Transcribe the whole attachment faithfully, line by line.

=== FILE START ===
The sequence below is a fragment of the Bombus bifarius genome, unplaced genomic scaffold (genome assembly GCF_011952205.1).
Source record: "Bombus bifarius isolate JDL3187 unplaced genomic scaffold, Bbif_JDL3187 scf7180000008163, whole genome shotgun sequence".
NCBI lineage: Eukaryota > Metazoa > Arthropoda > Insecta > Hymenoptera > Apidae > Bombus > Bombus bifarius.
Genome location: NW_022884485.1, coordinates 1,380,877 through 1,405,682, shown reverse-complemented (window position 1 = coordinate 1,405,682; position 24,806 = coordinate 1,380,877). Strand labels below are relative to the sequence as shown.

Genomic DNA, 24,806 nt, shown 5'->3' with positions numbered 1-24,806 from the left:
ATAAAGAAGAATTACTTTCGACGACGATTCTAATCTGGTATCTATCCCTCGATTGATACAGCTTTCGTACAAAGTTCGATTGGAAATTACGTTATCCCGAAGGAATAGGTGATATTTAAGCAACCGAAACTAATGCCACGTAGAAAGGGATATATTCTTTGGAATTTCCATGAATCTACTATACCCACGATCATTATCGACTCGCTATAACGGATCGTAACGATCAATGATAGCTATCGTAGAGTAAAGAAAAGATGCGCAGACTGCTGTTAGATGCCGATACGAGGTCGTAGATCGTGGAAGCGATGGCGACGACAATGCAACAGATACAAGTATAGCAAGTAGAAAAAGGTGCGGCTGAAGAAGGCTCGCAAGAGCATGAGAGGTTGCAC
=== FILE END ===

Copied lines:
The sequence below is a fragment of the Bombus bifarius genome, unplaced genomic scaffold (genome assembly GCF_011952205.1).
Source record: "Bombus bifarius isolate JDL3187 unplaced genomic scaffold, Bbif_JDL3187 scf7180000008163, whole genome shotgun sequence".
NCBI lineage: Eukaryota > Metazoa > Arthropoda > Insecta > Hymenoptera > Apidae > Bombus > Bombus bifarius.
Genome location: NW_022884485.1, coordinates 1,380,877 through 1,405,682, shown reverse-complemented (window position 1 = coordinate 1,405,682; position 24,806 = coordinate 1,380,877). Strand labels below are relative to the sequence as shown.

Genomic DNA, 24,806 nt, shown 5'->3' with positions numbered 1-24,806 from the left:
ATAAAGAAGAATTACTTTCGACGACGATTCTAATCTGGTATCTATCCCTCGATTGATACAGCTTTCGTACAAAGTTCGATTGGAAATTACGTTATCCCGAAGGAATAGGTGATATTTAAGCAACCGAAACTAATGCCACGTAGAAAGGGATATATTCTTTGGAATTTCCATGAATCTACTATACCCACGATCATTATCGACTCGCTATAACGGATCGTAACGATCAATGATAGCTATCGTAGAGTAAAGAAAAGATGCGCAGACTGCTGTTAGATGCCGATACGAGGTCGTAGATCGTGGAAGCGATGGCGACGACAATGCAACAGATACAAGTATAGCAAGTAGAAAAAGGTGCGGCTGAAGAAGGCTCGCAAGAGCATGAGAGGTTGCAC